The high rises of downtown Hiroshima conceal an unexpected architectural gem that offers an oasis of calm amidst the big city bustle. Architecture studio Hiroshi Nakamura & NAP designed the Optical Glass House to shelter its residents from the acoustic and visual debris of the city streets. The dream-like space of shimmering reflections and flashing tree leaves is contained within a 13-ton façade made from 6,000 glass bricks.
The first floor of the Optical Glass House is occupied by a garden and a glass façade positioned towards the street that maximizes natural lighting. The living areas are located at the far end of the house, and they open onto the courtyard. A sputter-coated lightweight metal curtain between the living room and the courtyard protects the interior.
Glass bricks made from borosilicate, a raw material for optical glass, are highly transparent, and the facade is supported by stainless steel rods suspended from a reinforced concrete and steel frame. Stress is minimized by embedding steel reinforcements within the glass bricks.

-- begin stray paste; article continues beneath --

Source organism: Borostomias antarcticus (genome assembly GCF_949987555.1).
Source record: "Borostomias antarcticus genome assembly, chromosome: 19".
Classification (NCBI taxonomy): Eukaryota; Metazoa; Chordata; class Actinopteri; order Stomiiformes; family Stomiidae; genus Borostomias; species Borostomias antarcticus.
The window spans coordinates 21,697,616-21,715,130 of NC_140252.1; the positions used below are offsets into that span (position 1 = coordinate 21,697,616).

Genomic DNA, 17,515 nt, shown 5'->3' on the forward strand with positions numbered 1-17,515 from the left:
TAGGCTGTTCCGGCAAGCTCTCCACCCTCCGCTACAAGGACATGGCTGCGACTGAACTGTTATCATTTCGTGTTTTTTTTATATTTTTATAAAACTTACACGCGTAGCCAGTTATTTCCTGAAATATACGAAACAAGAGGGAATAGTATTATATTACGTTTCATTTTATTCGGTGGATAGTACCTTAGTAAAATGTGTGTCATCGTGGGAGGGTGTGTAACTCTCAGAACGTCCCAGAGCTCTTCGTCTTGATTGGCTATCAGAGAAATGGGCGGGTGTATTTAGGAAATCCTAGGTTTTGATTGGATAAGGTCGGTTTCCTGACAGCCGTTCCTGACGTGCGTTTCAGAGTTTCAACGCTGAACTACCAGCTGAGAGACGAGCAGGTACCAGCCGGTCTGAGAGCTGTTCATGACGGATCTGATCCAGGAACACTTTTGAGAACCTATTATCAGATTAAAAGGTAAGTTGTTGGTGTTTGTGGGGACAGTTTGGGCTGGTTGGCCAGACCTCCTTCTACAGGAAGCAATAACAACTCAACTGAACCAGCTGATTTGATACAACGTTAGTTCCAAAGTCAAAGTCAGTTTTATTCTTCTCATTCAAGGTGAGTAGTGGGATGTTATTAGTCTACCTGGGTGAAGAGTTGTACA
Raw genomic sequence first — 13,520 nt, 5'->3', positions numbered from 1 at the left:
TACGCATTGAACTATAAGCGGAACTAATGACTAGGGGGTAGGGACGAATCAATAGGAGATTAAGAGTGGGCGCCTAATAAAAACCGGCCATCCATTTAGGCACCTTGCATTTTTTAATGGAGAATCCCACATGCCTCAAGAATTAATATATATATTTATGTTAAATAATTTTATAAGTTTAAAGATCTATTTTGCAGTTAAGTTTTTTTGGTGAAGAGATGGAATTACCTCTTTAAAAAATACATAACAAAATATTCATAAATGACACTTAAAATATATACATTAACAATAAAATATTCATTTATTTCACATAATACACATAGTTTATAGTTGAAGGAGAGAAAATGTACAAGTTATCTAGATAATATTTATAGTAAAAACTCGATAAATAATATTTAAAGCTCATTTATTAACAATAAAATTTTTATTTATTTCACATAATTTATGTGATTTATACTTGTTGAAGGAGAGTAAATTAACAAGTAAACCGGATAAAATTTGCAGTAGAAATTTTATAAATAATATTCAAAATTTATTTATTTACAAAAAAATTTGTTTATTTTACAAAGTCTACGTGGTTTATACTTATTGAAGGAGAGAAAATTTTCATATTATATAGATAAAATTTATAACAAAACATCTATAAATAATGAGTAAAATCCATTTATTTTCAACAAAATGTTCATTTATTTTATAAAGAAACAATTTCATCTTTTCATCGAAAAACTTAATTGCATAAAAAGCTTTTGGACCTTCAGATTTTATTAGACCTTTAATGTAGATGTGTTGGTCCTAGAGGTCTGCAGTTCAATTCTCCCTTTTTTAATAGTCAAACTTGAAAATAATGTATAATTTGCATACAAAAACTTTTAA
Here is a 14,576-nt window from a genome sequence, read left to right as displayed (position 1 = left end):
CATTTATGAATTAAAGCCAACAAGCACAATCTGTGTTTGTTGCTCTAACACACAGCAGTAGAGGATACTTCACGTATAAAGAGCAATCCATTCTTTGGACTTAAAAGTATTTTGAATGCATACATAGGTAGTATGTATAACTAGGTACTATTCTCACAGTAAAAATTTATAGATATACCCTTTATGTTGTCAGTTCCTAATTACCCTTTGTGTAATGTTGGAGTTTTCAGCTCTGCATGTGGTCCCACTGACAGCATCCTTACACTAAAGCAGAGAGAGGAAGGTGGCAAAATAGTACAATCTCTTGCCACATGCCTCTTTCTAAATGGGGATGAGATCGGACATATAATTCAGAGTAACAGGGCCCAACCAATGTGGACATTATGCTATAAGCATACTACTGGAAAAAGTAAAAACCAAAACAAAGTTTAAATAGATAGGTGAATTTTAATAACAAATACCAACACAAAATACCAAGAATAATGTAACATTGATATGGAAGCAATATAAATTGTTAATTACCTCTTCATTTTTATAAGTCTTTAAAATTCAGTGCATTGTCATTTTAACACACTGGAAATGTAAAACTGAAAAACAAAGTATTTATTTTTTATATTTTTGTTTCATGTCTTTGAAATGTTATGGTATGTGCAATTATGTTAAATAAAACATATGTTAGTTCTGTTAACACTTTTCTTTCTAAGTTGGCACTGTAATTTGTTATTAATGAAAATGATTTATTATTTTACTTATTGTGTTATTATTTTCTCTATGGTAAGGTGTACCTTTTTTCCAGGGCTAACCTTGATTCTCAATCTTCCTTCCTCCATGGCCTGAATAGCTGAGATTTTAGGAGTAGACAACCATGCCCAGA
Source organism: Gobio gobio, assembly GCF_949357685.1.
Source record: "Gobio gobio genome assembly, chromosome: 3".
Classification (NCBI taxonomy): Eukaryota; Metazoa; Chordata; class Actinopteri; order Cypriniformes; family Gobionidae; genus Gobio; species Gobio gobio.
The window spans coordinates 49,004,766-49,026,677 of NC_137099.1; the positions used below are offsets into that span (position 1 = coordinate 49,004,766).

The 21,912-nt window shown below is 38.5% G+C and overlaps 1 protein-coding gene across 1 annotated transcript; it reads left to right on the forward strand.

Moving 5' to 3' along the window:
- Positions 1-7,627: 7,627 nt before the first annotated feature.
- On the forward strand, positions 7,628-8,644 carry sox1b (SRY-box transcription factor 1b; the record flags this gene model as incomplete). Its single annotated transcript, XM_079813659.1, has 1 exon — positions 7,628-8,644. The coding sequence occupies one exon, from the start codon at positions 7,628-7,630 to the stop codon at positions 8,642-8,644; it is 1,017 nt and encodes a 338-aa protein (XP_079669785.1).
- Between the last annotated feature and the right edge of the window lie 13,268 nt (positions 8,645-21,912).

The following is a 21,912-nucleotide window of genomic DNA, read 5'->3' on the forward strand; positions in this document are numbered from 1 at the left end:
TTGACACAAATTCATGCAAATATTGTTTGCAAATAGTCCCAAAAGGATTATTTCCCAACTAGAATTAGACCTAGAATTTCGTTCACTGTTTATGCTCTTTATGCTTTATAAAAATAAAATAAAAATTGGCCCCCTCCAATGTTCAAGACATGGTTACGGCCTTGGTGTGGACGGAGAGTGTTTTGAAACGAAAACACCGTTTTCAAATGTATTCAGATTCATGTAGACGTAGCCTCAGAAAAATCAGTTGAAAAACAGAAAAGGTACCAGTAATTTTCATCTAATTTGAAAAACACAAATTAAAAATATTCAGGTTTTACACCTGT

Nakamura, who worked under the famous Japanese architect Kengo Kuma before setting up his own studio, shaped the spaces using clean lines and surfaces rich in texture. The serene, natural space provides a counterpoint to the city’s high-tech avenues. The Optical Glass House showcases some of the best design techniques in contemporary Japanese architecture.
Photos by Hiroshi Nakamura & NAP